Yesterday afternoon, Rafael Nadal and John Isner, two of the world's top tennis players, squared off in the championship of a tournament in Cincinnati. They spent a few hours hammering serves, diving for balls, and smashing great shots in front of thousands of people in the stands and hundreds of thousands of TV viewers. It was a spectacle. Professional tennis is a great spectator sport.
Meanwhile, I was playing tennis with a good friend in Urbana. We are the same age, and he always beats me because he stinks a little less than I do. I joked to Joel, my opponent, "You know, each of us has the advantage when the other guy is hitting." We were playing in front of no one, moving like three-legged deer, hitting the ball with the authority and confidence of inebriated monkeys. It's a good thing no one was watching. Old man tennis may be a spectacle too, but it's not a spectator sport.
This morning I'm reflecting on the power of being watched, and I'm asking myself a few questions: Is my life a spectator sport? Is anyone watching? Does the size of the audience matter? Does my level of play--the consistency of my life--remain the same whether I am alone with God or in the company of many? I think they call this integrity.
As a pastor, I know I am being watched. People expect certain responses and behaviors. They watch my interaction with others, or with my family, and they form opinions, good and bad, about my character and my worthiness for "ministry." I don't know if it's fair, but it's normal and I've come to expect it. People who know me well realize how normal and screwed up I am, but I confess that there are times I find myself acting a certain way just to impress strangers who might be watching. I want to please the crowd and make it look like I am something more than I really am. It's stupid. Poser.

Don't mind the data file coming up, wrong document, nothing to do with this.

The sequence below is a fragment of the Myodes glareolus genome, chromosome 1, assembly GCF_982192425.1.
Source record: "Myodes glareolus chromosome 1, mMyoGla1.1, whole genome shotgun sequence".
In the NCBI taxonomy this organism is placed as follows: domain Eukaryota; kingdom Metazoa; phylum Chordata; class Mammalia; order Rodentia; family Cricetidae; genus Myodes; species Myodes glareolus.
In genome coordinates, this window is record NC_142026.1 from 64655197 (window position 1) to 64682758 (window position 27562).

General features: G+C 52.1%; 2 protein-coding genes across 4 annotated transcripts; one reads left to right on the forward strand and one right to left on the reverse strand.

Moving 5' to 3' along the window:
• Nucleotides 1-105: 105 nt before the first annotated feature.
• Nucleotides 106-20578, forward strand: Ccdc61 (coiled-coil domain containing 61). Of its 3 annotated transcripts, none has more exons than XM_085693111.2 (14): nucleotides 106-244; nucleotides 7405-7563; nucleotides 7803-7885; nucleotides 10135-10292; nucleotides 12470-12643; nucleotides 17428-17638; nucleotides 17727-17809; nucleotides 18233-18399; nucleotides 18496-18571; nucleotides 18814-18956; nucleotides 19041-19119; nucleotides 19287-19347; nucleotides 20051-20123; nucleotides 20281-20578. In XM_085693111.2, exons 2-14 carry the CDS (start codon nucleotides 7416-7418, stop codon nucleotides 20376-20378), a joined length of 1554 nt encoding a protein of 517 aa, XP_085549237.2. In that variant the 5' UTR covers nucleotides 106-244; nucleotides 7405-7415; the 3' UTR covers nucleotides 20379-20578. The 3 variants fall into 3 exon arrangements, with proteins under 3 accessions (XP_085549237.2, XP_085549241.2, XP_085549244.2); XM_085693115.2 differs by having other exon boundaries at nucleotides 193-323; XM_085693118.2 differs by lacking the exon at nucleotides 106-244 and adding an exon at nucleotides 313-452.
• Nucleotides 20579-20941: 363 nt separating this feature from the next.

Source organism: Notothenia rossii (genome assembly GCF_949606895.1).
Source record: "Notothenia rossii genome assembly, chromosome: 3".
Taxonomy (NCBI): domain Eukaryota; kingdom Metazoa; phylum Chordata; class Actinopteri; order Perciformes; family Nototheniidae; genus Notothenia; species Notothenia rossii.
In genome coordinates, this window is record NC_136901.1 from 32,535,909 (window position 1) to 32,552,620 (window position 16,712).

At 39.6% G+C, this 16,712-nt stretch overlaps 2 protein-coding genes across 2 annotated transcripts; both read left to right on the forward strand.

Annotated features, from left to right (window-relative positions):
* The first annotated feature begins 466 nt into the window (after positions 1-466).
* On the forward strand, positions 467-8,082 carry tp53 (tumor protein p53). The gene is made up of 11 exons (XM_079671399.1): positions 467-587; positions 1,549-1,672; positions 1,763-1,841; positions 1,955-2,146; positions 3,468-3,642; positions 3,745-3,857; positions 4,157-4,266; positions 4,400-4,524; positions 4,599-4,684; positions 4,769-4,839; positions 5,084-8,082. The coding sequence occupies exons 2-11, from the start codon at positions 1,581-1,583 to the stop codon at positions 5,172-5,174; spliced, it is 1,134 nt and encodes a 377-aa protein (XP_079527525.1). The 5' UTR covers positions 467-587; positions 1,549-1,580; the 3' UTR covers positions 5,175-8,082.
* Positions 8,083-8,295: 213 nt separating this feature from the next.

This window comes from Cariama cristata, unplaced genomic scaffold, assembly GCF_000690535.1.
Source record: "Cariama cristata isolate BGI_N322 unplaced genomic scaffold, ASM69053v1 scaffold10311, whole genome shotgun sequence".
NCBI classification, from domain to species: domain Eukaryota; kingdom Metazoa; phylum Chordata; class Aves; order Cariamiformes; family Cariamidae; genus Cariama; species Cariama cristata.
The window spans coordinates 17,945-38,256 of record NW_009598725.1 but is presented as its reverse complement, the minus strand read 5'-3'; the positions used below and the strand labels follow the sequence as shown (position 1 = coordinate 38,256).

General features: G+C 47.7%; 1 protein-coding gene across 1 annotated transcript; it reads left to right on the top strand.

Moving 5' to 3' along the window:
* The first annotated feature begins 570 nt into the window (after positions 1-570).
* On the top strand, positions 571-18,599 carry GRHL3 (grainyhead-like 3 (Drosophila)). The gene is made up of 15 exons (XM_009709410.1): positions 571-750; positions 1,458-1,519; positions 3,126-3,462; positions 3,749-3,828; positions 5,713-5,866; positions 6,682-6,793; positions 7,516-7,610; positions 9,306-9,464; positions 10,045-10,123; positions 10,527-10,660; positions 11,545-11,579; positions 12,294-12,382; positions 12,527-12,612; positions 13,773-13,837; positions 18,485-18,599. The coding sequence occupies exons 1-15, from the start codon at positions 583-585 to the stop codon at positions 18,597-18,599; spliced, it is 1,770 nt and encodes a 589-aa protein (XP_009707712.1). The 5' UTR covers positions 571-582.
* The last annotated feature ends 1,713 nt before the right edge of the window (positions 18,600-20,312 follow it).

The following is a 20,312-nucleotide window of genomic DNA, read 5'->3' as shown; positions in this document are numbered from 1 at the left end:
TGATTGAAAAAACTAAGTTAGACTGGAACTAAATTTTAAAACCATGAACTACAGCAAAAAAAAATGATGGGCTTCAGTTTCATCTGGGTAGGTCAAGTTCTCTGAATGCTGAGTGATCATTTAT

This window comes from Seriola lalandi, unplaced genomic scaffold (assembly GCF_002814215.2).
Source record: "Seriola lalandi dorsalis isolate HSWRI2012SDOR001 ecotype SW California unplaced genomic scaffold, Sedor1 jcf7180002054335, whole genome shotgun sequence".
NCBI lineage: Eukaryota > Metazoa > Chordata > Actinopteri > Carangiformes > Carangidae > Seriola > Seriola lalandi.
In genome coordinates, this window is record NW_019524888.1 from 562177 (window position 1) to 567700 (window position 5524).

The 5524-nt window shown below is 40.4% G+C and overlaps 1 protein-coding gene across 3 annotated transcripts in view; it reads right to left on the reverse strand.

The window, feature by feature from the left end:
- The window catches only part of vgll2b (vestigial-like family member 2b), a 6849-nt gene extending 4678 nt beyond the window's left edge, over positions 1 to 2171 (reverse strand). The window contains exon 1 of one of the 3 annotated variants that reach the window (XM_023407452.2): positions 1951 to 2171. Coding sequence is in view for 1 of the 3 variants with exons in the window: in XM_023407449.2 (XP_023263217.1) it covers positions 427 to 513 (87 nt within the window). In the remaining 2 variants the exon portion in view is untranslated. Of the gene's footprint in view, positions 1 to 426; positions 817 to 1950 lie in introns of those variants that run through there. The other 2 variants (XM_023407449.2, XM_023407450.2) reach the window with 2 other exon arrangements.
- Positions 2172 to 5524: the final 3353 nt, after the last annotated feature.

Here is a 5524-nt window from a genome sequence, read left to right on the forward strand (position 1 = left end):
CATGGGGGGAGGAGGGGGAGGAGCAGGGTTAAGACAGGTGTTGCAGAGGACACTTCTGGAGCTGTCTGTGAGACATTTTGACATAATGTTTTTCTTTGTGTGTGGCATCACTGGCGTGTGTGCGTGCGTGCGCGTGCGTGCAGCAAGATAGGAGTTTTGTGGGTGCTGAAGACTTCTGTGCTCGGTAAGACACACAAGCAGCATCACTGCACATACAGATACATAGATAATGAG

On the other hand, there are lots of times when I fail to live up to my own expectations in the privacy of my own heart. Those are the days when my integrity is more embarrassing then old men playing bad tennis. While nobody else may see the nonsense being played out on the court of my interior life, I see it. And more importantly, my Heavenly Father sees it. He is the truest, most discerning audience of all. And while he convicts me of my failure and desires my improvement, he also loves me in spite of it all. His mercies are new every morning. I am thankful that he watches me not with judgment, but with forgiveness, compassion, and maybe even a sense of humor. It's an audience I can play before without fear, no matter how bad I look.
I hope you can play better than I do, and I hope you hear the encouraging applause of your biggest fan no matter how well or how poorly you think you are doing.